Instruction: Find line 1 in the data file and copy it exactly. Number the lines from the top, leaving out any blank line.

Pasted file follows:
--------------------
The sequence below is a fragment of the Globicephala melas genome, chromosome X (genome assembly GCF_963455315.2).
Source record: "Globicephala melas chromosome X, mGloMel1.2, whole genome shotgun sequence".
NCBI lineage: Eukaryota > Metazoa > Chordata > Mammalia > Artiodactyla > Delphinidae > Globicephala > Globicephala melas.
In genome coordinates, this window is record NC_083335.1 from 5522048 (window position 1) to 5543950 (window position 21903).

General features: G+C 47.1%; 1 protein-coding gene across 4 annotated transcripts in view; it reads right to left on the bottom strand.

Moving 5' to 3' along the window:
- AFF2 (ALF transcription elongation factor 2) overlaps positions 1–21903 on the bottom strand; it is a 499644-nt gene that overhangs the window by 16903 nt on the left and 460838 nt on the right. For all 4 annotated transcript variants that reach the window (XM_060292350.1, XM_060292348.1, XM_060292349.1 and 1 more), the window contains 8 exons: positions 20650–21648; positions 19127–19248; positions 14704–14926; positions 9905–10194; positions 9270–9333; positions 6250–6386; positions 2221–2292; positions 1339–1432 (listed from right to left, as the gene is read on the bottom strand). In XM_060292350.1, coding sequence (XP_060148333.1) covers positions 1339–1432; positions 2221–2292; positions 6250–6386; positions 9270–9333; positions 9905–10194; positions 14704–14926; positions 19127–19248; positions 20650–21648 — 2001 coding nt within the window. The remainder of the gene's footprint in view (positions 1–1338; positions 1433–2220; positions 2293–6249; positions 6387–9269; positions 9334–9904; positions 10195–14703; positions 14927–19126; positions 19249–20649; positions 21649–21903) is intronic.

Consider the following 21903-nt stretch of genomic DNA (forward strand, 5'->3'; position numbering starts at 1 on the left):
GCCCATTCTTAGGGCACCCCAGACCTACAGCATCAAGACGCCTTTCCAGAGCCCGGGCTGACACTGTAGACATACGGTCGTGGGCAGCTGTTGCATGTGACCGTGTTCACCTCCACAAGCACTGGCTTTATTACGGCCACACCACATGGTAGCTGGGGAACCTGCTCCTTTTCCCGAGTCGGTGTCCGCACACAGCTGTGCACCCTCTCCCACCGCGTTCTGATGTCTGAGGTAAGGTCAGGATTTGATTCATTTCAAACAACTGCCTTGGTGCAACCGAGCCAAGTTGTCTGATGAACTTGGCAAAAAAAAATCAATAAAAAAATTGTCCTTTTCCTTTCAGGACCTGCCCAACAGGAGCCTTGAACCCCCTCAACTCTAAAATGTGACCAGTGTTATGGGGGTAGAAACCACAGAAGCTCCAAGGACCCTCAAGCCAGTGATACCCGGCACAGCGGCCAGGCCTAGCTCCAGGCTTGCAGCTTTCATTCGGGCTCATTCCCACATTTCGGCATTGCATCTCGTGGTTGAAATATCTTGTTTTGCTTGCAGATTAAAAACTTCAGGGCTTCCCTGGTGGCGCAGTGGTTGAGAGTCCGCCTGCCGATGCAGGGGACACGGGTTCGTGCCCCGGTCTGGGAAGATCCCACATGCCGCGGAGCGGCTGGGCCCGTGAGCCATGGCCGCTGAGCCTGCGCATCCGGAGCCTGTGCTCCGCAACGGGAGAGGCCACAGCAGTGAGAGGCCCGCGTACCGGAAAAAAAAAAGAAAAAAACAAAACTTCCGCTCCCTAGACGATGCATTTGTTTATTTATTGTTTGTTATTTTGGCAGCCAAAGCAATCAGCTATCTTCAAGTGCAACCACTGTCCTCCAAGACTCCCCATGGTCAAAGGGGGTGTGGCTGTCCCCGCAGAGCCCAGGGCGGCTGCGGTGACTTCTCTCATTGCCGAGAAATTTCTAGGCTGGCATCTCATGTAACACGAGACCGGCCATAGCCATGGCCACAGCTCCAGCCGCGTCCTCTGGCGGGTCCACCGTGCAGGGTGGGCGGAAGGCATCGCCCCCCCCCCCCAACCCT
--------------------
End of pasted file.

The sequence below is a fragment of the Globicephala melas genome, chromosome X (genome assembly GCF_963455315.2).